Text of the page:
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Technical Factors Drive Weakness in US High Yield

12 March 2019 by Eoin Walsh

Investors decided fairly early this year that, with the help of a dovish Federal Reserve, the big negative move of Q4 2018 was not signalling the beginning of the end, and was instead a dip to be taken advantage of. The rally since has barely paused for breath, with a sustained and broad-based recovery taking hold.

While many parts of the global fixed income markets had seen spreads widening and yields rising for most of 2018, the US credit held in very well until Q4, when it became the epicentre of global volatility and sold off aggressively. But having begun the year out at 8.05%, by the start of this month the yield available on the US high yield index had rallied to 6.5%. This move rewarded investors with a total return of over 6.4% for the first two months of 2019, matching what many strategists had predicted for the whole year.  It has been a similar story for global fixed income markets, with euro high yield having returned 4.2% and sterling high yield 3.6% in the same short period.

Last week saw a noticeable change in mood, as the rally reversed and risk-off assets performed strongly. So why the sudden change?

One of the drivers of the poor sentiment was undoubtedly weaker economic data. Most notably, China reported a fall of 16.6% in exports year-on-year when growth of 6.6% was expected, while the US reported only 20,000 new Non-Farm jobs were created in February, the third lowest reading over the last five years and well short of the 180,000 expected. In the same batch of US data, the unemployment rate ticked lower to 3.8% and average hourly earnings growth increased to 3.4% year-on-year, though these positive readings did little to combat the weak sentiment and Treasuries rallied to their recent low yields as investors searched for safe haven assets.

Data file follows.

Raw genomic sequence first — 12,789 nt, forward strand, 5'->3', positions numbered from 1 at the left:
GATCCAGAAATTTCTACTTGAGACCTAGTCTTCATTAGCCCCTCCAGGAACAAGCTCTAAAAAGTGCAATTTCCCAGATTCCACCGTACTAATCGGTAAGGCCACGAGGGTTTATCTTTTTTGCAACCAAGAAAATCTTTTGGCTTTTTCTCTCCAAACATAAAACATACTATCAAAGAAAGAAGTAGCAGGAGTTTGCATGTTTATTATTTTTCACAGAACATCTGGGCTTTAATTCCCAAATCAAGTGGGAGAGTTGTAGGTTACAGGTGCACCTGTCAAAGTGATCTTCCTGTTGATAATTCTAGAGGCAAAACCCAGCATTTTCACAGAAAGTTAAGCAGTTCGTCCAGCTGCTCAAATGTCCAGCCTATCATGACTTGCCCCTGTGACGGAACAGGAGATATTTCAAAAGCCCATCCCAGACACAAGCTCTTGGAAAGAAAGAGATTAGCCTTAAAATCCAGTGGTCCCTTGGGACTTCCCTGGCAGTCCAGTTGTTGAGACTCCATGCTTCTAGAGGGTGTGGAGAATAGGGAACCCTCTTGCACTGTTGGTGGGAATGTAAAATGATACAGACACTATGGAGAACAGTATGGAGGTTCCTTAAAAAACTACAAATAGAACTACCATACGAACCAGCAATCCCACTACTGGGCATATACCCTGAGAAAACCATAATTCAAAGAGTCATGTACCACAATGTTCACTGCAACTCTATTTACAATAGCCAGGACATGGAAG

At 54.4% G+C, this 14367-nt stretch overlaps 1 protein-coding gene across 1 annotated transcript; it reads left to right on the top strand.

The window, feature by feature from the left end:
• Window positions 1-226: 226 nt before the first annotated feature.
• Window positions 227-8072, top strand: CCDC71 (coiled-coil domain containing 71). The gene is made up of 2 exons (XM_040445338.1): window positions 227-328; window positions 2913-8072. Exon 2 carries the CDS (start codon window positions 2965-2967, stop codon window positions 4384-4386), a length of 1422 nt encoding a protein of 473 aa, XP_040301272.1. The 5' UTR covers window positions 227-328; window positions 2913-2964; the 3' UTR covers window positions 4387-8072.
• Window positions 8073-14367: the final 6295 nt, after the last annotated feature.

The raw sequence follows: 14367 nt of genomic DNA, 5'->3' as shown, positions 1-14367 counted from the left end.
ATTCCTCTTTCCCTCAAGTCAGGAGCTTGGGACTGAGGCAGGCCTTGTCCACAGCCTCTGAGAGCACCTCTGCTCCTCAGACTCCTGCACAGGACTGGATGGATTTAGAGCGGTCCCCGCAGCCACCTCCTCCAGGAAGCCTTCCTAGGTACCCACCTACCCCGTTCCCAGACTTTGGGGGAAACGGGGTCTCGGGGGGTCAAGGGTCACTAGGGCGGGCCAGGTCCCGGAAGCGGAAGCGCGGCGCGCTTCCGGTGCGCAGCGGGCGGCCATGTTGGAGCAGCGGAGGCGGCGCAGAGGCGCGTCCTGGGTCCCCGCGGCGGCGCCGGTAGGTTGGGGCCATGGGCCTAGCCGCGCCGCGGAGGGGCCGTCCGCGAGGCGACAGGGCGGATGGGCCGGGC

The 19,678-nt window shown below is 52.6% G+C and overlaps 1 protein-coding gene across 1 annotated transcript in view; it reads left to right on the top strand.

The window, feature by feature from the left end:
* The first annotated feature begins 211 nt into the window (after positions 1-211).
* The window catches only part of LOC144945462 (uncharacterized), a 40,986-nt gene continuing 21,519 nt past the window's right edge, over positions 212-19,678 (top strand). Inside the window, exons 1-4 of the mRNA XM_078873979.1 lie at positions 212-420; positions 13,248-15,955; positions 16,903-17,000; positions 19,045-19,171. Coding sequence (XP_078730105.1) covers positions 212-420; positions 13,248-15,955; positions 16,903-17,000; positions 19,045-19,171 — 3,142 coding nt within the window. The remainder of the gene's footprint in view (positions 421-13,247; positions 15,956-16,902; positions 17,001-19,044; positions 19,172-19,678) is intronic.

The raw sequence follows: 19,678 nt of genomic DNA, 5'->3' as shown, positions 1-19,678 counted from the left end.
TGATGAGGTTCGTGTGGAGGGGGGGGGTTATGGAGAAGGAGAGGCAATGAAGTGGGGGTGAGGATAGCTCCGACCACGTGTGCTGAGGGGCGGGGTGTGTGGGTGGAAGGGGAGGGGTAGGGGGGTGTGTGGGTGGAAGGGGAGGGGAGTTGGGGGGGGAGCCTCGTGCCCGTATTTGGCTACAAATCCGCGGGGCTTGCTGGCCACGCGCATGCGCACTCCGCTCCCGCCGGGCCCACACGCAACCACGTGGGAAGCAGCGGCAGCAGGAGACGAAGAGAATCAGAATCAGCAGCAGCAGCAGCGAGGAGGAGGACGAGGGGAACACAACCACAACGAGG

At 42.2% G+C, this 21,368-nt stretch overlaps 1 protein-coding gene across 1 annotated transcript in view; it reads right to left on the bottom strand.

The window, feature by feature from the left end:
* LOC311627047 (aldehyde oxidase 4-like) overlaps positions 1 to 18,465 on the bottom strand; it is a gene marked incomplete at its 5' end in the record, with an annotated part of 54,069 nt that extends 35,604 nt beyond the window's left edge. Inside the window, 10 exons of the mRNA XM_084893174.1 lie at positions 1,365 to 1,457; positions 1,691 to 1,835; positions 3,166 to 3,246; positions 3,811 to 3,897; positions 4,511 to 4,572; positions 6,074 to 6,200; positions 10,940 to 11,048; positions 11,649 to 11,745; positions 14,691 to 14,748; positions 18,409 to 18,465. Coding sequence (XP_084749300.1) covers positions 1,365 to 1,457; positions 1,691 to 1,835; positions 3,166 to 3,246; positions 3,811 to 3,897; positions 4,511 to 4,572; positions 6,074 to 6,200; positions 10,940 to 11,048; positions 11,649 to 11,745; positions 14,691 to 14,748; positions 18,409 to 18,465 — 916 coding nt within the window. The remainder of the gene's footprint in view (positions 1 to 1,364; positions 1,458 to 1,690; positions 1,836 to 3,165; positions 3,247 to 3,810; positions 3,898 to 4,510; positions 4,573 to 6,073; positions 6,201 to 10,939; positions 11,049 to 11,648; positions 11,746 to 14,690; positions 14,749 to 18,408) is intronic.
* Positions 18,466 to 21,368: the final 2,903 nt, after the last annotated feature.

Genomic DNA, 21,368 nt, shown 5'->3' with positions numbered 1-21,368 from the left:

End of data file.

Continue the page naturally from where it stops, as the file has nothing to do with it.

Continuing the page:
However, while the weak economic data didn’t help markets, weaker technical factors were also big drivers. Given the strength of the rally enjoyed so far, it wasn’t surprising to see investors book some profits; they pulled almost $2 billion from US high yield funds last week, the biggest move since December. In addition, just as investors were beginning to take stock, the new issue market ratcheted up a notch with firms selling over $8bn of new high yield bonds – the busiest supply week since mid-2018.

All in all, while some of the gains have been given back, the markets absorbed the new issues in a fairly orderly manner and investors still have appetite for attractively priced deals. While yields have rallied a long way, they are still significantly higher than the majority of last year and we expect investors will continue to put money to work, though the “easiest” gains have probably been booked and new issues will have to be attractively priced to attract new money.

The “correction” witnessed last week probably signals a sensible market, rather than anything more sinister.

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